Oral Argument in Colorado Supreme Court Case [ICWA]

Here

Colorado Gazette article on the case here.

Write up by MSU on the case here

When the Logan County, Colorado Department of Human Services removed two infant twin girls from the custody of their mother, the mother told the department that their father might have Chickasaw heritage. The department sent notice to the Chickasaw Nation, which responded that the children were eligible for citizenship and sent the necessary tribal citizenship forms to the department.

The Chickasaw Nation never got those forms back.

To all appearances, the agency simply ignored the notice from the Chickasaw Nation, and the Nation received no communication from the State. The State filed to terminate the mother’s parental rights and only at that point did Logan County disclose to the juvenile court that the children were eligible for enrollment in the Chickasaw Nation.

Federal Court Dismisses Muscogee (Creek) Nation Suit against Poarch Band Creek over Hickory Ground

Here are the materials in Muscogee (Creek) Nation v. Poarch Band of Creek Indians (M.D. Ala.):

190 Second Amended Complaint

200 Federal Motion to Dismiss

202 Tribal Defendants Motion to Dismiss

205 Individual Defendants Motion to Dismiss

210 Response to 200

211 Response to to 205

212 Response to 202

216 Reply in Support of 200

217 Reply in Support of 202

218 Reply in Support o 205

223 DCT Order

Prior posts here.

Materials in Suit against Caesars [Rincon Band]

Here are the materials so far in Pilant v. Caesars Entertainment Services Inc. (S.D. Cal.):

1 Notice of Removal

1-5 Complaint

3-1 Motion to Dismiss

4 Response

5 Reply

6 DCT Order

An excerpt:

This matter is before the Court on a motion by specially appearing Defendants Caesars Enterprise Services, LLC (“CES”) and Caesars Entertainment, Inc. (“CEI”) to dismiss the complaint for failure to join an indispensable party and for lack of personal jurisdiction. The motion has been fully briefed, and the Courtdeems it suitable for submission without oral argument. As discussed below, the motion to dismiss for failure to join an indispensable party is denied and the motion to dismiss for lack of personal jurisdiction is granted in part and denied in part.

Crosscut Article on Greer Case

Here

ICWA was thereafter applied to the case, but the damage was done — the children were placed in foster care without the normal protections the law would have offered them. Now, the Central Council of Tlingit and Haida Indian Tribes of Alaska are challenging the decision in the Washington State Supreme Court. If the court’s decision is upheld, advocates say the case could significantly weaken the use of ICWA in Washington by raising the bar for what qualifies as a “reason to know” that a child is “Indian” in the eyes of the law.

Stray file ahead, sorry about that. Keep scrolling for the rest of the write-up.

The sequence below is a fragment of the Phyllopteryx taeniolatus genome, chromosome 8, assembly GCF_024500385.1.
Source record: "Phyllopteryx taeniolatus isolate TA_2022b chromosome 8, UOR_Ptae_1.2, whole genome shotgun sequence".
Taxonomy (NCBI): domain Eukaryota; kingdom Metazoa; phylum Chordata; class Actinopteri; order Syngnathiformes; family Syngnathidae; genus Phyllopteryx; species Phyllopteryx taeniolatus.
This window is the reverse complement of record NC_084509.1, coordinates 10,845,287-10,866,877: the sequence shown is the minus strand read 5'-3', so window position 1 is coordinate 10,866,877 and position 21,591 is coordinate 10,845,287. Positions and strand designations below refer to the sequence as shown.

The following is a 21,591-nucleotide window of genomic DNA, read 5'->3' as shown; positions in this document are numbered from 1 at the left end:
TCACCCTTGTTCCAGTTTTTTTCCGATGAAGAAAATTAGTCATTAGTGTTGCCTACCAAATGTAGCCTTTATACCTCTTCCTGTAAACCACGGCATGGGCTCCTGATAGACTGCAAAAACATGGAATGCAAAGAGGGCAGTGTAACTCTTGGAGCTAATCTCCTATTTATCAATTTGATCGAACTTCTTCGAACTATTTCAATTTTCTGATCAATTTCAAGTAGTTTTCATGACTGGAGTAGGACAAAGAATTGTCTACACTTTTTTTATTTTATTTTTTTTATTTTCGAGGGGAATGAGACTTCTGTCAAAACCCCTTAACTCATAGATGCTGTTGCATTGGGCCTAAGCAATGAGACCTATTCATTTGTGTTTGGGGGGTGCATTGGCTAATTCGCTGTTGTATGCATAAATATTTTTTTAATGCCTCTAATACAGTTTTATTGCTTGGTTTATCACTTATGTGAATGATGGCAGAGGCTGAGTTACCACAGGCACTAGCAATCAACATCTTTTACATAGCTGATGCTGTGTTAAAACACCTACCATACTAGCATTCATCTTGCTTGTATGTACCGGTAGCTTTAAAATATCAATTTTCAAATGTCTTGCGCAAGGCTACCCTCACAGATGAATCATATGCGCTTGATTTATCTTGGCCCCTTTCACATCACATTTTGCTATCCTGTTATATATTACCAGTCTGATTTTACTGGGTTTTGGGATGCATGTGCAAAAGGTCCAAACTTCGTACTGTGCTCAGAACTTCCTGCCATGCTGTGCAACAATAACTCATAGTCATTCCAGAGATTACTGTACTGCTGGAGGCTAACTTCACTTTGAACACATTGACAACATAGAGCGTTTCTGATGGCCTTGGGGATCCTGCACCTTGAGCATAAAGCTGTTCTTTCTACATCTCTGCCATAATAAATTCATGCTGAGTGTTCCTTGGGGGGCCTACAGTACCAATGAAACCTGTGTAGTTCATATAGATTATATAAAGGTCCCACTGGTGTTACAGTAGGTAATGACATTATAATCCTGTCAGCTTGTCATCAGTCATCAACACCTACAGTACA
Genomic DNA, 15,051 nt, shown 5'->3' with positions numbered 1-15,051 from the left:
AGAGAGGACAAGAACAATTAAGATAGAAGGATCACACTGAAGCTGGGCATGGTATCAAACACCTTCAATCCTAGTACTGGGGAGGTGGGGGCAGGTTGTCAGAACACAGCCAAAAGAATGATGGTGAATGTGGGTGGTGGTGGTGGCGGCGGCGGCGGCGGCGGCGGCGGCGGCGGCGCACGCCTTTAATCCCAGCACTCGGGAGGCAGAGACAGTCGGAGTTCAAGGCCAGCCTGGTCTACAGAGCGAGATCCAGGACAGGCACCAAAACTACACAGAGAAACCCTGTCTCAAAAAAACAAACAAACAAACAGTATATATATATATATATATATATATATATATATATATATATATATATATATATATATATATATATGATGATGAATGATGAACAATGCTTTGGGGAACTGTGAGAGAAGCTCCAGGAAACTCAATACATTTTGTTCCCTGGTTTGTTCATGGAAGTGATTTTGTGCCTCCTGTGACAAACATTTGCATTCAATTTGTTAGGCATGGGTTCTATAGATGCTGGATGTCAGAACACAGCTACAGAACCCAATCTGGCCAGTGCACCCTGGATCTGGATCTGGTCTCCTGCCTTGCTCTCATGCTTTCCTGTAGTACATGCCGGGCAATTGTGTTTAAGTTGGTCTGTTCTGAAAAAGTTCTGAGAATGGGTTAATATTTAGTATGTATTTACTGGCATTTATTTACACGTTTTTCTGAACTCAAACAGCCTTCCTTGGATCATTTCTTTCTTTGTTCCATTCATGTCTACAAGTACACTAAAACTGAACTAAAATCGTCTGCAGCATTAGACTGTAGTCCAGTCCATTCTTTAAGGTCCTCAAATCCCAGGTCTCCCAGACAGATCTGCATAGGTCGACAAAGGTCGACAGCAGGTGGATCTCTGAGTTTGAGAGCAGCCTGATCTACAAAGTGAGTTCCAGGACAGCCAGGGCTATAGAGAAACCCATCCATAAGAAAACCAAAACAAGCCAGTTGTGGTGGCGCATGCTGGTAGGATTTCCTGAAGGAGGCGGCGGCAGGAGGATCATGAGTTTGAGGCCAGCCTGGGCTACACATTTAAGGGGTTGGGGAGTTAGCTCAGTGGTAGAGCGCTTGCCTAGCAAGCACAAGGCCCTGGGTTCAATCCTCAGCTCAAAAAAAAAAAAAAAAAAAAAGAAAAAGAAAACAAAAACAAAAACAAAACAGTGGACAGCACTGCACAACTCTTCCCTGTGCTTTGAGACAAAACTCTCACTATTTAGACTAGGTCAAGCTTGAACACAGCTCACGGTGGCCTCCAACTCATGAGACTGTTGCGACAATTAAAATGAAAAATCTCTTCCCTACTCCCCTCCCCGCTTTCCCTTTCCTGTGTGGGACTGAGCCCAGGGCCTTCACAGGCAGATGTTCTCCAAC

Kathryn Fort, director of Michigan State’s Indian Law Clinic, who is arguing on behalf of the tribes in the case involving Greer and Graham, says that it shouldn’t be so difficult. The burden of checking in with a tribe is low, she says, but the outcome has immense implications for the family, children and tribe.

Briefing and oral arguments here.

Briefing and Oral Arguments in In re Z.J.G. [Washington Supreme Court]

This is the appeal of the court of appeals opinion posted here.

Oral arguments here

Briefs:

The MSU ICWA Appellate Project co-represented the Tribes in this case, along with the Center for Indigenous Research and Justice.

NABA-DC Virtual Brownbag Series – Open to ALL Students & Recent Grads Interested in Indian Law & Policy Careers in DC

Every summer, the Native American Bar Association – DC organizes events and programs for summer interns working in the field of Indian law and policy. As many internships have been cancelled or have gone virtual, NABA-DC is also making its summer programs VIRTUAL. The NABA-DC programs include the Brownbag Program and Mentorship Program. Through each program, interns will be able to virtually meet and engage with attorneys and policy staff currently working in DC on issues impacting Indian Country.

If you are interested in participating please sign-up here: https://forms.gle/aR8s2TZgRM3bQeZdA

Brownbag Program: The NABA-DC Brownbag Program is for interns working in the field of Indian law and policy. This summer, NABA-DC will host virtual Brownbag events with host offices such as government agencies, law firms, and non-profit organizations.  You will get a chance to directly engage with attorneys and policy advisors currently working in DC on issues impacting Indian Country.  You will learn about their own personal career paths and the issues they work on each day. If you have any questions about the NABA-DC Brownbag program, please contact nabadcbrownbag@gmail.com.